PLOT/TONE 
At it's core, Snapshot is a story about two detectives cracking a high-stakes case. They find a lead on a dangerous serial killer they're not supposed to know about and can't resist the prospect of seizing the chance to find something out about them that will help end their reign of terror. Along the way is some funny social commentary, excellent character development (especially when it comes to Davis), and plenty of mystery and suspense to fill the pages. Somewhere along the line, readers will get a sense that this is not quite like the sort of detective stories they've grown accustomed to. There's this foreboding sense that something is just not what it seems (even for a world like this one), but the ending still managed to sneak up and surprise me in some awesome ways. If there's one thing this story does right, it's setting firm, albeit predictable expectations and then dashing them in the most unexpected way possible. 

CONCLUSION 
If you're just in the market for a good, fun read then this one is probably an instant winner. The characters are great, the world is intriguingly dark, and the sinister twists the story takes make for an explosive ending. I feel like this one could appeal to a pretty wide audience and I'm quite pleased that I randomly stumbled upon it and gave it a chance.

MINI REVIEW: FIRSTBORN

5/5 A little bit of STAR TREK, a little bit of ENDER'S GAME, and some GAME OF THRONES style politics thrown in for good measure makes for a short story that's entertaining, bright, and to the point.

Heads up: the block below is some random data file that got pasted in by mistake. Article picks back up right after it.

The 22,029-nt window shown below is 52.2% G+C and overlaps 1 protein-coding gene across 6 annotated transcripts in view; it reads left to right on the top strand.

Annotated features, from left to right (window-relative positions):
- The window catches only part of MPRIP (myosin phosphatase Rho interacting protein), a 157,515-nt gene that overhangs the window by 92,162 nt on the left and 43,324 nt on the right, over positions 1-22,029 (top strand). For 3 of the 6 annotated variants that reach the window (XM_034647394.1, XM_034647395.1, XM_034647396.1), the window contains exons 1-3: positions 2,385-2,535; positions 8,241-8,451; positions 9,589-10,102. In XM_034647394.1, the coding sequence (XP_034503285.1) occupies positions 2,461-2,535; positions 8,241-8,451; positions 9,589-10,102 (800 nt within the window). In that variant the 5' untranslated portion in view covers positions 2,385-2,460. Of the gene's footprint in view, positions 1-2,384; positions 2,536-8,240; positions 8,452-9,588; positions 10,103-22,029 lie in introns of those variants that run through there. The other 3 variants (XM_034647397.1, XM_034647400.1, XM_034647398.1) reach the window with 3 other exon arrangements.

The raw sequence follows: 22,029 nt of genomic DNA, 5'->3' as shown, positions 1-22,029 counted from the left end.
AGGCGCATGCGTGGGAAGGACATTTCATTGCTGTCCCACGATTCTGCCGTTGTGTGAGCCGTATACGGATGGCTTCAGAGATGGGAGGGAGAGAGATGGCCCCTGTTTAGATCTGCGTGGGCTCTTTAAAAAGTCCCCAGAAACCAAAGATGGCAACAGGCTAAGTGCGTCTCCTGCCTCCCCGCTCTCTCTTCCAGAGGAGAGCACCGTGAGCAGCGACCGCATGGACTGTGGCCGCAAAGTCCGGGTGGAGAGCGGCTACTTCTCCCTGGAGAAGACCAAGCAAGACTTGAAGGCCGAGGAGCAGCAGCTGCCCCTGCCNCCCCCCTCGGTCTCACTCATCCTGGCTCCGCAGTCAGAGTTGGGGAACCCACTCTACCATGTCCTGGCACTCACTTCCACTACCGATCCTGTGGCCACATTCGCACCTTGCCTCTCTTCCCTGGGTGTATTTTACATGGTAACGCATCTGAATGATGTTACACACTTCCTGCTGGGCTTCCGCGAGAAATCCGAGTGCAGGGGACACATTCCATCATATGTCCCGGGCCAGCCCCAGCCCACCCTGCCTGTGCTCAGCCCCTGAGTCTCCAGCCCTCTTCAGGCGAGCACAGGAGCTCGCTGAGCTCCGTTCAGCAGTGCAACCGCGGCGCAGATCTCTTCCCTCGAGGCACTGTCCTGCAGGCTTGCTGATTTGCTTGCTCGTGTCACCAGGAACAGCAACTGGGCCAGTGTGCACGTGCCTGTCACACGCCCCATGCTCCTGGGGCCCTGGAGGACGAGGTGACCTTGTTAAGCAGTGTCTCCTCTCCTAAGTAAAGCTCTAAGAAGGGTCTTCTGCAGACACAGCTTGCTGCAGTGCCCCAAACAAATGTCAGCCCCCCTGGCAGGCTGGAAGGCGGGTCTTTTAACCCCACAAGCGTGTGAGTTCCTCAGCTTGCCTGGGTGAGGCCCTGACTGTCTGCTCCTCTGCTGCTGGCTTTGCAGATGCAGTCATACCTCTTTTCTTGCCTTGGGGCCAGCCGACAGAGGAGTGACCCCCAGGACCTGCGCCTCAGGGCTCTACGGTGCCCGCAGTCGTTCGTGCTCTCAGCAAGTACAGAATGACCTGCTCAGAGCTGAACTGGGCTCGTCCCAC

Technically this would be categorized as a "novelette" (a story that is about 15,000-20,000 words in length), but I've always had a hard time recognizing this category of fiction just because it really feels like a longer short story whereas a novella distinctively sits between a story and a full novel. For all intensive purposes, what you really need to know is that this is a very brief read which is great if you're like me and try to balance reading time against a very busy schedule. There's a fair bit of substance packed  into this smaller package which I've found to be a trademark of Sanderson's shorter works of fiction which keeps me coming back for more. 

The story stars a young officer named Dennison who, in spite of how hard he studies the arts of war, can never slip out from the towering shadow of his older brother, Varion who has single-handedly managed to conquer the vast majority of non-imperial space. In contrast to Varion's stellar reputation and monumental successes, Dennison fails at just about everything he tries. I found it interesting to be thrown into a world where the hero of the story is so incompetent at what he's setting out to do. More interesting is how instantly likable and relateable of a character he is in spite of his perpetual inability to succeed. He's fully self-aware of all of his shortcomings and finds himself always beneath the pressures of his father (a High Admiral), his fellow officers, and even the Emperor himself. The familial drama is really what stands out here though. It's something new for me in terms of other things I've read by Sanderson and I loved how he pushes it out to an almost STAR WARS esque level of larger-than-life tension. There are also a couple of really nice twists which feel extra special given how they are unwoven in such a small space. 

This little gem is not something that should be missed by any fan of science fiction. It has basically everything you could want in a story and manages to even work in some surprises here and there.